- Associated Press - Thursday, December 17, 2015

LOUISVILLE, Ky. (AP) - A couple’s theft conviction for accepting thousands of dollars in prenatal expenses from competing sources after contacting both an adoption agency and another couple wanting to adopt their baby was set aside on Thursday by the Kentucky Supreme Court.

The case stemmed from the conditional guilty pleas of Michael and Janie Young to theft by deception over $10,000 in Lawrence County.

The Youngs argued the theft charge was wrongly upgraded to a more serious felony by combining separate amounts they received in living expenses. The out-of-state adoption agency was not listed as a victim in the indictment, and the prospective adoptive parents paid the Youngs less than $10,000.

Even if the adoption agency had been a party in the case, the amounts should not have been combined, the Supreme Court ruled.

The Youngs eventually told the other couple they decided not to proceed with the adoption. The Youngs apparently thought they were having another boy, but the baby turned out to be a girl, the court said. The Youngs were already raising three sons, it said.

In taking up the matter, the state’s high court said it delved into an issue that has drawn little appellate review.

Justice Mary Noble, in her majority opinion, said Kentucky law is “woefully inadequate” to deal with issues revolving around payments made by prospective adoptive parents to the biological parents prior to the birth.

Such adoptions require consent of the natural parents, but such consent cannot be formalized until 72 hours after the birth, Noble said.

The result is that an expectant mother cannot make a binding agreement to allow another couple to adopt her child before the birth. If prospective adoptive parents pay for the birth mother’s expenses, there’s no guarantee they will end up adopting the child, Noble wrote.

“There are no checks and balances on how much money prospective adoptive parents can pay to the biological parent during the pregnancy,” Noble said. “There is no method of verifying what actually was paid. This rudimentary accounting of the prepaid living expenses could actually be no more than a nod and a wink to the notion that a child has not been sold.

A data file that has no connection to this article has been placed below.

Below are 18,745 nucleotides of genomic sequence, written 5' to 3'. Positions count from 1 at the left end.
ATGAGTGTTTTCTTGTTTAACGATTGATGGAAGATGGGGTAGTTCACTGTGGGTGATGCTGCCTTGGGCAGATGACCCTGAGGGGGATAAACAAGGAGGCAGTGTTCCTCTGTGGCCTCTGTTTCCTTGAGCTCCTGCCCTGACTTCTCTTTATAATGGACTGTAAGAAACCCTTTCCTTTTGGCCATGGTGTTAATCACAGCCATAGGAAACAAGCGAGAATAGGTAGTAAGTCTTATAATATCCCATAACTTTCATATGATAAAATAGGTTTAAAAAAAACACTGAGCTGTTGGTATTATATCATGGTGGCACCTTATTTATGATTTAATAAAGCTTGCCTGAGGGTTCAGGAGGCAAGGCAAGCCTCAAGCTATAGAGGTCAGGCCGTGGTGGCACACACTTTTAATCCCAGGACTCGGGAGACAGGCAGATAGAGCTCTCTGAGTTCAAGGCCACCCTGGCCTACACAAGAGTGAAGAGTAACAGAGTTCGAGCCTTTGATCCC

“And given that thousands of dollars are being spent in the hope that an adoption will occur, prospective adoptive parents are nonetheless given no recourse in the statutes,” she added. “The view appears to be that if the prospective adoptive parent loses that money because the mother changes her mind, too bad; they knew the risk when they spent the money.”

The Youngs contacted the adoption agency in September 2009, resulting in payments totaling about $4,000 from October 2009 to February 2010 for prenatal expenses, the court said. The Youngs also began discussing the baby’s adoption with the other couple, it said.

That couple started making prenatal expense payments in October 2009. The couple provided about $6,000 for expenses and paid $1,000 to the Youngs’ attorney and $974 to their own attorney, through February 2010, the court said. The couple was unaware the Youngs had contacted the adoption agency and received money from their potential rival until late February 2010, the court said.

The indictment alleged the couple was deceived about being the only family seeking to adopt the child.

After their conditional guilty pleas, the Youngs were sentenced to the minimum five years in prison, but would actually only have had to serve five years of probation.

On appeal, the state Court of Appeals said the charges should have been dismissed, sending the case to the state’s high court.

The Supreme Court on Thursday sent the case back to the trial court for any further proceedings the state might want to pursue.

In a concurring opinion, Justice Michelle Keller urged prosecutors “to exercise the utmost caution and discretion in determining whether to prosecute birth parents” under the theft-by-deception statute. Keller wrote that the adoptive process for newborns “can be filled with both joy and sorrow,” but said it remains “a reasonable solution to one of life’s most difficult dilemmas.”

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